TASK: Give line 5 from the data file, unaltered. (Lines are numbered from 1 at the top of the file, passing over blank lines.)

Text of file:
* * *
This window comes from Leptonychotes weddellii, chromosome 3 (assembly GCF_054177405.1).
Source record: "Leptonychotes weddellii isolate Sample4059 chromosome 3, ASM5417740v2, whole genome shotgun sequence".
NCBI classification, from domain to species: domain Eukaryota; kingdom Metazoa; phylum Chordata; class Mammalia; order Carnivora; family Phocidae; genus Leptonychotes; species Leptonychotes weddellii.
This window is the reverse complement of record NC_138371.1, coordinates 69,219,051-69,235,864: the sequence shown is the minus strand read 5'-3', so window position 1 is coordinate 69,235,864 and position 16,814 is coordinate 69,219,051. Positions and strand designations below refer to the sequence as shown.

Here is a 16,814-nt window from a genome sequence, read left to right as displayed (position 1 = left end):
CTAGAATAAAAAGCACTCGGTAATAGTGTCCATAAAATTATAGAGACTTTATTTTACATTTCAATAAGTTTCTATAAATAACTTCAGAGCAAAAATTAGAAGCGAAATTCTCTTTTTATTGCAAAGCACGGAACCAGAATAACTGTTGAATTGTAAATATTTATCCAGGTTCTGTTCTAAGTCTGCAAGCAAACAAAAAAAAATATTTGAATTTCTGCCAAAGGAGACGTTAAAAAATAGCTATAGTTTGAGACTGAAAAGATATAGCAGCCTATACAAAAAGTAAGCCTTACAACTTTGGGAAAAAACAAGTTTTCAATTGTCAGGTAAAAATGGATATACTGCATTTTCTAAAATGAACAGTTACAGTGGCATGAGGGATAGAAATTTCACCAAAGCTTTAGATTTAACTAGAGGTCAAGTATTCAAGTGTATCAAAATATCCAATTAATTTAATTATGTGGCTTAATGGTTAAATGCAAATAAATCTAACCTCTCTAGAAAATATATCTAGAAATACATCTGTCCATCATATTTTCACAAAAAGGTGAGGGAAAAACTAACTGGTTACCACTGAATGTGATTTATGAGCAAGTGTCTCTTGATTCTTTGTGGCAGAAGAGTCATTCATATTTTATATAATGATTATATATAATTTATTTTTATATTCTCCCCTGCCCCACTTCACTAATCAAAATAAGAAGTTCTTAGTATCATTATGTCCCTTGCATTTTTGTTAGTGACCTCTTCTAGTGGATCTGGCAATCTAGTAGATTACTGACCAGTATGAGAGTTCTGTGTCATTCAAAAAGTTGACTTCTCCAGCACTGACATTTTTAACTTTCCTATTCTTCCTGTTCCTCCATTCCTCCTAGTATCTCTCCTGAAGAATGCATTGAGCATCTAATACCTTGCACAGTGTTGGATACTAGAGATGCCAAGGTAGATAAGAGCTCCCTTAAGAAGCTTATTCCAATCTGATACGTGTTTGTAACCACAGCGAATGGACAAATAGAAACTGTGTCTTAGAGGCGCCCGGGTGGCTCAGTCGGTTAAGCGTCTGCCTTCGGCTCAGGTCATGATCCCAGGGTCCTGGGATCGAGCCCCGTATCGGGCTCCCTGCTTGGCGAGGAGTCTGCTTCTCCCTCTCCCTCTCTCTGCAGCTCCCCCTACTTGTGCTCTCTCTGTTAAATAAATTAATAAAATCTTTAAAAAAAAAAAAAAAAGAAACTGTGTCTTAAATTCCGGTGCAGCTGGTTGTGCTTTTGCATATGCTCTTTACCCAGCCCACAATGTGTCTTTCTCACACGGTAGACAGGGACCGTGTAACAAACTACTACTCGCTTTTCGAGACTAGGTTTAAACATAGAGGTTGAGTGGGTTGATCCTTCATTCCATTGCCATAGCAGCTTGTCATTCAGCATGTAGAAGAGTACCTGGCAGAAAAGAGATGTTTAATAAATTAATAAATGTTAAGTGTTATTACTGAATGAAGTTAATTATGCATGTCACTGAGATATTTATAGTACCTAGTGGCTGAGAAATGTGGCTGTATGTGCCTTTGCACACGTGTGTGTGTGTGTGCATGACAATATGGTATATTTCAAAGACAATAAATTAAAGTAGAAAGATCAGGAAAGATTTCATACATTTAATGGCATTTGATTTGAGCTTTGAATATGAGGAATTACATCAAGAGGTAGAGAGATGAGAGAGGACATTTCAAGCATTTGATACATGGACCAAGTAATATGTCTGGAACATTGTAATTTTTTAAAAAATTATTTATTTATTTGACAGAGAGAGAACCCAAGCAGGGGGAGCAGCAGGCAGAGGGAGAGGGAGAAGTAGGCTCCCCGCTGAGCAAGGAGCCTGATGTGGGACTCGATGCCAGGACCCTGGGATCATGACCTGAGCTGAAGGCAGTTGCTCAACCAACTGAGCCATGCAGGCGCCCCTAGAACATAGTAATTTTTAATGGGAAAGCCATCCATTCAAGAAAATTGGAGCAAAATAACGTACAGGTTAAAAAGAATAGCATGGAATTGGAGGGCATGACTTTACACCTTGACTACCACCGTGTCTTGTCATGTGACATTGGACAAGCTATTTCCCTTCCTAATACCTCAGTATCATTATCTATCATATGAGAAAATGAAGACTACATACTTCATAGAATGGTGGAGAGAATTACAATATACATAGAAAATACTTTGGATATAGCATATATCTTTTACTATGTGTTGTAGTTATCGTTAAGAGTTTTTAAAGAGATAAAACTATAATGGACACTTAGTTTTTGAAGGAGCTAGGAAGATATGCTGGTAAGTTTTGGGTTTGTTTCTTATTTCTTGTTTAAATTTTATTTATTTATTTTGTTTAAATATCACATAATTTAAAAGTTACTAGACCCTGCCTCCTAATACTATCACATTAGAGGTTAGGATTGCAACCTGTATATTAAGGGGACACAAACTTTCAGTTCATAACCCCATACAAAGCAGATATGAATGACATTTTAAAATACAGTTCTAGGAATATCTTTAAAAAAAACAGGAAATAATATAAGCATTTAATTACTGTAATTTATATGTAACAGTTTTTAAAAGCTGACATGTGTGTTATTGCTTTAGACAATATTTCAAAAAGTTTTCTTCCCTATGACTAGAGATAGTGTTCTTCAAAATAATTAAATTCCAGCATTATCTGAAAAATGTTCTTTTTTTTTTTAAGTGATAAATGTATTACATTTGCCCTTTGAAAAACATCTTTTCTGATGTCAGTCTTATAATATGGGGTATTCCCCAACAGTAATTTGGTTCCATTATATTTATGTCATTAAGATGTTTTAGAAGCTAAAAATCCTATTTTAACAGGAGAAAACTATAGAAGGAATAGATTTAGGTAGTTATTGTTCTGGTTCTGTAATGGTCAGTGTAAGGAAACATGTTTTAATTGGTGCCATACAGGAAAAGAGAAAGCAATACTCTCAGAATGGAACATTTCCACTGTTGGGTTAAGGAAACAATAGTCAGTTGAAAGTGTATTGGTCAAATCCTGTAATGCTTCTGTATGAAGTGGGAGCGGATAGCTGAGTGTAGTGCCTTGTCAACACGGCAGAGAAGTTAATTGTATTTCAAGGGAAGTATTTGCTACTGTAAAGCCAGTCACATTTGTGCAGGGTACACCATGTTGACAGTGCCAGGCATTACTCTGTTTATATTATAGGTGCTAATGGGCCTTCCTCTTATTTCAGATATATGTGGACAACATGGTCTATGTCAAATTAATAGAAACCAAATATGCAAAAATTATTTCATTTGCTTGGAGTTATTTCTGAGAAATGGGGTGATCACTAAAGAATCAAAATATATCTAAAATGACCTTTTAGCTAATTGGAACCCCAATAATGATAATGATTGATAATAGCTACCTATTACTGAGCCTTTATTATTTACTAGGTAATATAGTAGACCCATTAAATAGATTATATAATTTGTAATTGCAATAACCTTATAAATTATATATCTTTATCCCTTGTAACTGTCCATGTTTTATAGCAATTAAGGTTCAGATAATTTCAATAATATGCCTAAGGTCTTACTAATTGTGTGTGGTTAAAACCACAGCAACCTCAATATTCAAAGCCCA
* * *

Here is a 16,814-nt window from a genome sequence, read left to right as displayed (position 1 = left end):